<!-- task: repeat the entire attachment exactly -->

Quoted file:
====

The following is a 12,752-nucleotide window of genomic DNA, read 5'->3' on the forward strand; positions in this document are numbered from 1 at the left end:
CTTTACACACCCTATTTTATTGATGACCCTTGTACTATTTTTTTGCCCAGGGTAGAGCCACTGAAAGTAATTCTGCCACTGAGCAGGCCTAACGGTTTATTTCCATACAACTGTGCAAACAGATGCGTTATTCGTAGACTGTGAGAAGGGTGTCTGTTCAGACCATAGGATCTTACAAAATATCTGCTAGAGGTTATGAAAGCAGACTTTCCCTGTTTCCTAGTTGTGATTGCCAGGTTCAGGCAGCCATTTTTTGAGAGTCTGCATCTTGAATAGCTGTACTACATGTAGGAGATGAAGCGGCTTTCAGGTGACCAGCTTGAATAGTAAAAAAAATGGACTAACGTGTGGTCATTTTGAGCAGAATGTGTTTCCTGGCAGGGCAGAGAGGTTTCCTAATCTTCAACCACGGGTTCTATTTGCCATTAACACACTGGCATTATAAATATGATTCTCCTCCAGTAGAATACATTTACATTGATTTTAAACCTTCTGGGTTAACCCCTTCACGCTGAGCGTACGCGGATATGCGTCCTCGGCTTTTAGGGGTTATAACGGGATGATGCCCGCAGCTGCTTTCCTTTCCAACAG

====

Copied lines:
The following is a 12,752-nucleotide window of genomic DNA, read 5'->3' on the forward strand; positions in this document are numbered from 1 at the left end:
CTTTACACACCCTATTTTATTGATGACCCTTGTACTATTTTTTTGCCCAGGGTAGAGCCACTGAAAGTAATTCTGCCACTGAGCAGGCCTAACGGTTTATTTCCATACAACTGTGCAAACAGATGCGTTATTCGTAGACTGTGAGAAGGGTGTCTGTTCAGACCATAGGATCTTACAAAATATCTGCTAGAGGTTATGAAAGCAGACTTTCCCTGTTTCCTAGTTGTGATTGCCAGGTTCAGGCAGCCATTTTTTGAGAGTCTGCATCTTGAATAGCTGTACTACATGTAGGAGATGAAGCGGCTTTCAGGTGACCAGCTTGAATAGTAAAAAAAATGGACTAACGTGTGGTCATTTTGAGCAGAATGTGTTTCCTGGCAGGGCAGAGAGGTTTCCTAATCTTCAACCACGGGTTCTATTTGCCATTAACACACTGGCATTATAAATATGATTCTCCTCCAGTAGAATACATTTACATTGATTTTAAACCTTCTGGGTTAACCCCTTCACGCTGAGCGTACGCGGATATGCGTCCTCGGCTTTTAGGGGTTATAACGGGATGATGCCCGCAGCTGCTTTCCTTTCCAACAG